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Friday, May 19, 2017

Former Correctional Officer in West Virginia Pleads Guilty to Using Force to Punish A Detainee



Acting Assistant Attorney General Tom Wheeler of the Justice Department’s Civil Rights Division and Acting United States Attorney Betsy Steinfeld Jividen of the Northern District of West Virginia jointly announced that a former Elkins, West Virginia Correctional Officer, Adam Joseph Neal Graham, 26, pleaded guilty today in federal court to a civil rights violation for an incident in which he assaulted a handcuffed pretrial detainee.

According to information provided in connection with his guilty plea, Graham was serving as a Correctional Officer at the Tygart Valley Regional Jail on March 9, 2015, when he assisted with the intake screening for the victim, an 18 year-old pretrial detainee. This was the victim’s first arrest. The detainee was handcuffed, sitting on a chair, and acting distraught. Graham told the detainee to “be quiet” several times. Even though the detainee posed no threat to Graham or any other person, Graham applied pressure points to the victim’s shoulder and neck area. Then, suddenly and without warning, Graham grabbed the detainee by the neck and forcefully slammed him to the ground. During the plea hearing, Graham acknowledged that his use of force was not justified by any legitimate law enforcement or correctional objective.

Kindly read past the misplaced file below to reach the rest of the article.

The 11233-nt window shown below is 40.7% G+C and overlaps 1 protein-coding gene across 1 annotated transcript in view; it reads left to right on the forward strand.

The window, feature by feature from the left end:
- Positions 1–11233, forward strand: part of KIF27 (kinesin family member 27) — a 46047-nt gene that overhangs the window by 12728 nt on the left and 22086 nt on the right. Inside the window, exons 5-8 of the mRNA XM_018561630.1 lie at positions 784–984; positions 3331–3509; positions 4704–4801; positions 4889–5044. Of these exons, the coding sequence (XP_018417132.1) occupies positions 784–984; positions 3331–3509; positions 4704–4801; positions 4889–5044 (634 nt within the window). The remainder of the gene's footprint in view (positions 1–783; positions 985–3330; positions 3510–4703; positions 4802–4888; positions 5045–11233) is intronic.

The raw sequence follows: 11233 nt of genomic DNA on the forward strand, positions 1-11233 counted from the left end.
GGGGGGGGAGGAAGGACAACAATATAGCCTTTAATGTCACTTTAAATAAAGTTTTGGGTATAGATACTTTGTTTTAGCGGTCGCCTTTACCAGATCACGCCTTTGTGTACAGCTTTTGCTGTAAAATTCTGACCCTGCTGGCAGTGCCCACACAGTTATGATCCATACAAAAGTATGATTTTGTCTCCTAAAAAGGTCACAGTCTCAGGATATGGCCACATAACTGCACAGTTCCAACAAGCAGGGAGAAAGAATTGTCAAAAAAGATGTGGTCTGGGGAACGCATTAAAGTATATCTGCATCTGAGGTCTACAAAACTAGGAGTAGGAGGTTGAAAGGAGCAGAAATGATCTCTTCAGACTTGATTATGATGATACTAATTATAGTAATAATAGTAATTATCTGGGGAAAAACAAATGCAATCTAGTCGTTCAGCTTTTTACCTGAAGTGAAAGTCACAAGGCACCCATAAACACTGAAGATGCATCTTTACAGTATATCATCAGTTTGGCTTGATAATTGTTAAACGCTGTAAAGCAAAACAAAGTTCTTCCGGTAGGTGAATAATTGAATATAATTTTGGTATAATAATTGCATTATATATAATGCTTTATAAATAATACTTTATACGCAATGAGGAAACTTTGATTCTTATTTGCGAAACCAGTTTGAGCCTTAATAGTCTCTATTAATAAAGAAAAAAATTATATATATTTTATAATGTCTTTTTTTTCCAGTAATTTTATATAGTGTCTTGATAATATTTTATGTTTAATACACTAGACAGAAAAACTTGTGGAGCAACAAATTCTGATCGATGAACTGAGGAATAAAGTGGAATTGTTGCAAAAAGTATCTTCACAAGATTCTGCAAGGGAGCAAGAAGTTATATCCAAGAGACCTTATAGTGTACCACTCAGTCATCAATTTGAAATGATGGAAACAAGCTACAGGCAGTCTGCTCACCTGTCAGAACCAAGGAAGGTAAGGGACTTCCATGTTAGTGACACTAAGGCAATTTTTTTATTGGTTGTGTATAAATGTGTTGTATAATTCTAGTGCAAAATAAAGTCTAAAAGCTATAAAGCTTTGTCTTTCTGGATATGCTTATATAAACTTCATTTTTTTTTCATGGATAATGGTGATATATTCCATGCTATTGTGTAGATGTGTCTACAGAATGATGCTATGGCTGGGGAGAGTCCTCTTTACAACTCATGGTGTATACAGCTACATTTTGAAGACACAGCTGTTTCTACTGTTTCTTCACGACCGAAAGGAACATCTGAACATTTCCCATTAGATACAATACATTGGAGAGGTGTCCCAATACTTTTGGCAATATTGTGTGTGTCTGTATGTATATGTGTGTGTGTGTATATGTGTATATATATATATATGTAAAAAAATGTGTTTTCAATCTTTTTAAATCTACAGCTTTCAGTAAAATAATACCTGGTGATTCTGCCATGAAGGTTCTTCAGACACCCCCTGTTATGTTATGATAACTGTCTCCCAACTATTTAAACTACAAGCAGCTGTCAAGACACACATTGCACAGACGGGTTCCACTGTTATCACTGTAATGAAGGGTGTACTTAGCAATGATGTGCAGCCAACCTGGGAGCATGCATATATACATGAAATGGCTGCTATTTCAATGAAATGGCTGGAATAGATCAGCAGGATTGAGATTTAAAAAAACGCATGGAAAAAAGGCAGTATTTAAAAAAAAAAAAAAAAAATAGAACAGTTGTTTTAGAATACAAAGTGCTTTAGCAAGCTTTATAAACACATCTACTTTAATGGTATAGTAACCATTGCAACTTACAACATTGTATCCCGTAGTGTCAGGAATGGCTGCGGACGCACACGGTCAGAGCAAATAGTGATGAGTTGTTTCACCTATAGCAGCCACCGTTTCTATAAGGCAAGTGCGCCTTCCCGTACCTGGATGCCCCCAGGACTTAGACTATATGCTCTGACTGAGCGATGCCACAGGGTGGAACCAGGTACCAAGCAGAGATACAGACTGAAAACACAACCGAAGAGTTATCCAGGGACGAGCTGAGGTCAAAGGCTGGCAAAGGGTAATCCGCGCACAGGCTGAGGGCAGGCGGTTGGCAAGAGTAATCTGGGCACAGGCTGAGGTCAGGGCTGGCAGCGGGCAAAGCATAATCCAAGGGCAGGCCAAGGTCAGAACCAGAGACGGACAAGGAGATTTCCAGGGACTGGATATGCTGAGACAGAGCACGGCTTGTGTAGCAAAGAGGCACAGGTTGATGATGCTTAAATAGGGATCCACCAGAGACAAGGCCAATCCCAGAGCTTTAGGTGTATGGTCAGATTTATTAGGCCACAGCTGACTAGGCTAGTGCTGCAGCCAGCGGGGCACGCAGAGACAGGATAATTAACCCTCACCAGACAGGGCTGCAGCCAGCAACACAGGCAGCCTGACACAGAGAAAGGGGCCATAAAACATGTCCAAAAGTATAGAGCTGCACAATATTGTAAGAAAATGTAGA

“The U.S. Constitution protects every person in this country, including those who are detained in our jails,” said Acting Assistant Attorney General Wheeler. “The federal government will actively prosecute those correctional officers, who like the defendant, abuse their authority and violate their oath by unlawfully utilizing physical force as a form of punishment.”

The FBI’s Pittsburgh Division investigated the case. Special Litigation Counsel Gerard V. Hogan and Trial Attorney Olimpia E. Michel of the Civil Rights Division’s Criminal Section, and Assistant U.S. Attorney Sarah W. Montoro of the Northern District of West Virginia prosecuted the case.

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